tag:blogger.com,1999:blog-3722233.post5839218915469004731..comments2023-12-02T04:32:02.323-06:00Comments on Computational Complexity: The Prime Number TheoremLance Fortnowhttp://www.blogger.com/profile/06752030912874378610noreply@blogger.comBlogger8125tag:blogger.com,1999:blog-3722233.post-24909305870296705632009-05-24T13:09:03.917-05:002009-05-24T13:09:03.917-05:00I believe that Bertrand used it as an unproven ass...I believe that Bertrand used it as an unproven assumption in some work and that is why it is called postulate.Anonymousnoreply@blogger.comtag:blogger.com,1999:blog-3722233.post-54367023952017315122009-05-15T11:47:00.000-05:002009-05-15T11:47:00.000-05:00Some information about the history of Bertrand'...Some information about the history of Bertrand's Postulate is given in the following excerpt from "Proofs from THE BOOK", Chapter 2.<br /><br />"A famous bound states that "the gap to the next prime cannot be larger than the number we start our search at." This is known as Bertrand's postulate, since it was conjectured and verified empirically for n < 3 000 000 by Joseph Bertrand. It was first proved for all n by Pafnuty Chebyshev in 1850. A much simpler proof was given by the Indian genius Ramanujan. Our Book Proof is by Paul Erdos: it is taken from Erdos' first published paper, which appeared in 1932, when Erdos was 19."NickHhttps://www.blogger.com/profile/02726467473642434859noreply@blogger.comtag:blogger.com,1999:blog-3722233.post-10814779676556606512009-05-14T15:21:00.000-05:002009-05-14T15:21:00.000-05:00YES, correct that I am
incorrect about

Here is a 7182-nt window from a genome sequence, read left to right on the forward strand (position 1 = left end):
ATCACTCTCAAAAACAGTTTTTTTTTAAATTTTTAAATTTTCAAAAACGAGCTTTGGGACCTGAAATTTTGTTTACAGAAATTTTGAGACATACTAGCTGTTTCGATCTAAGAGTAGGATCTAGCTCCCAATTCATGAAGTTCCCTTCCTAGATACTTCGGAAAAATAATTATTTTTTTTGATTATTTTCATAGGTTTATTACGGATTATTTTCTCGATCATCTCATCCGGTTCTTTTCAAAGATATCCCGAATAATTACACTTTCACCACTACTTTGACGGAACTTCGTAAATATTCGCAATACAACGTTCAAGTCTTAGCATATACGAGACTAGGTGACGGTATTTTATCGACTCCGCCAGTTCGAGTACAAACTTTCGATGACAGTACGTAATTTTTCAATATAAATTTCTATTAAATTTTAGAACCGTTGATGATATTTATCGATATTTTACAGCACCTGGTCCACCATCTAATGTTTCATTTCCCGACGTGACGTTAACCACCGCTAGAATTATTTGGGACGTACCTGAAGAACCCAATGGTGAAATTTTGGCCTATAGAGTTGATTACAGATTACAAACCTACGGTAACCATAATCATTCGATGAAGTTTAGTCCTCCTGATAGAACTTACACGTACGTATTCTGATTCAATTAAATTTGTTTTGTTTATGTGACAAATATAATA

``really sa...YES, correct that I am<br />incorrect about<br />``really said n/ln(n)''<br />Have edited the post to indicate this.bil gasarchnoreply@blogger.comtag:blogger.com,1999:blog-3722233.post-7696612815667041612009-05-14T12:49:00.000-05:002009-05-14T12:49:00.000-05:00Recall the Prime Number Theorem (PNT). Let &pi...<I>Recall the Prime Number Theorem (PNT). Let &pi(n) be the number of primes that are &le n. As n goes to infinity &pi(n) approaches n/ln(n). Note that we did not say &theta(n/ln(n)) or n/ln(n) + &theta(1). We really said n/ln(n) </I>The error term is vastly larger than &theta(1), so I'm not sure what it means to say it is "really" n/ln(n) rather than n/ln(n) + &theta(1). All the prime number theorem says is that it is (n/ln(n))(1+o(1)). In fact, the error term is on the order of n/ln(n)^2. Replacing n/ln(n) with the integral from 2 to n of dx/log(x) gives a much better approximation (assuming the Riemann hypothesis, it's within n^(1/2+o(1))).<br /><br /><I>Erdos and Selberg found elementary proofs that question the use of the word elementary since they were quite difficult. It is hard to pin down the term elementary</I>No, it's not. In this context, it has nothing whatsoever to do with difficulty. Rather, it means avoiding complex analysis (and other similarly unexpected branches of mathematics).<br /><br /><I>Erdos and Selberg (ind? not ind?- see this paper for the history)</I>The linked paper is a good reference. Note however that nobody has ever claimed Erdos and Selberg did things independently (which is, I assume, what "ind?" refers to). The story is far more complicated than that.<br /><br /><I>Is PNT, not Weak PNT, ever actually needed?</I>Ever needed for what? If you never care about constant factors, then you are unlikely to start caring here. However, if you like Knuth-style asymptotic analysis of algorithms, where you actually care about constants, then occasionally you'll need the prime number theorem.Anonymousnoreply@blogger.comtag:blogger.com,1999:blog-3722233.post-22298852093019570462009-05-14T12:45:00.000-05:002009-05-14T12:45:00.000-05:00"Note that we did not say θ(n/ln(n)) or n/ln(n) + ..."Note that we did not say θ(n/ln(n)) or n/ln(n) + θ(1). We really said n/ln(n)"<br /><br />I donot know what you mean<br />by this. A more precise<br />estimation for \pi(n)<br />is \int_2^n dt/ln t,<br />which is <br /> n/ln n + n/(ln n)^2 + ..<br />so the gap between<br />\pi(n) and n/ln n is much larger than a constant.<br />The gap between \pi(n)<br />and \int_2^n dt/ln t<br />was famously conjectured by<br />Riemann to be <br />\sqrt{n+\epsilon}.Anonymousnoreply@blogger.comtag:blogger.com,1999:blog-3722233.post-8079161661738415222009-05-14T12:40:00.000-05:002009-05-14T12:40:00.000-05:00I remember reading the following paper couple of y...I remember reading the following paper couple of years back. It has a cute application of PNT.<br /><br />Valerie King, Garry Sagert: A Fully Dynamic Algorithm for Maintaining the Transitive Closure. J. Comput. Syst. Sci. 65(1): 150-167 (2002)<br /><br />On a related note, I recently <A HREF="http://www.cc.gatech.edu/~kintali/papers/legendre.html" REL="nofollow">generalized Erdos's proof</A>. It is an elementary proof and I believe the bounds in my paper can be tightened. But I don't think it will be anywhere near the best known bounds. The purpose of my paper is to test the limits of elementary techniques. By "elementary", I meant "combinatorial".Shiva Kintalihttps://www.blogger.com/profile/07853545928906483737noreply@blogger.comtag:blogger.com,1999:blog-3722233.post-12114214935449861872009-05-14T12:31:00.000-05:002009-05-14T12:31:00.000-05:00P.S. If you don't care about constants, the p...P.S. If you don't care about constants, the proof that EQ has communication complexity O(log n) does not come close to requiring Bertrand's Postulate. The same proof that <br />(2n choose n) is larger than 2^n and all its prime power factors are ≤ 2n is enough. Instead of using primes, use the prime power factors of (2n choose n).Anonymousnoreply@blogger.comtag:blogger.com,1999:blog-3722233.post-56292046349992900962009-05-14T12:16:00.000-05:002009-05-14T12:16:00.000-05:00Do we even have an application that uses the rarit...Do we even have an application that uses the rarity of primes? The weak version of the density lower bound given in the Chebyshev argument below (which is the argument you write without the frills) seems to be sufficient in almost all CS applications:<br /><br />Thm: pi(2n) ≥ n/(1+log_2 n).<br /><br />Proof: Calculate largest power of p dividing m! as<br />floor (m/p) + floor(m/p^2) + ...,<br />and from this write the largest power of p dividing (2n choose n) as<br />floor (2n/p) -2 floor(n/p)<br />+ floor (2n/p^2) -2floor(n/p^2)<br />+...,<br /> observe that each term in this sequence is <=1 and that if there are k non-zero terms then p^k < 2n.<br /><br />Finally, use the trivial property that <br />(2n choose n) > 2^n to derive that <br />pi(2n) > log (2^n)/log (2n) since each distinct prime contributes < 2n to (2n choose n).Anonymousnoreply@blogger.com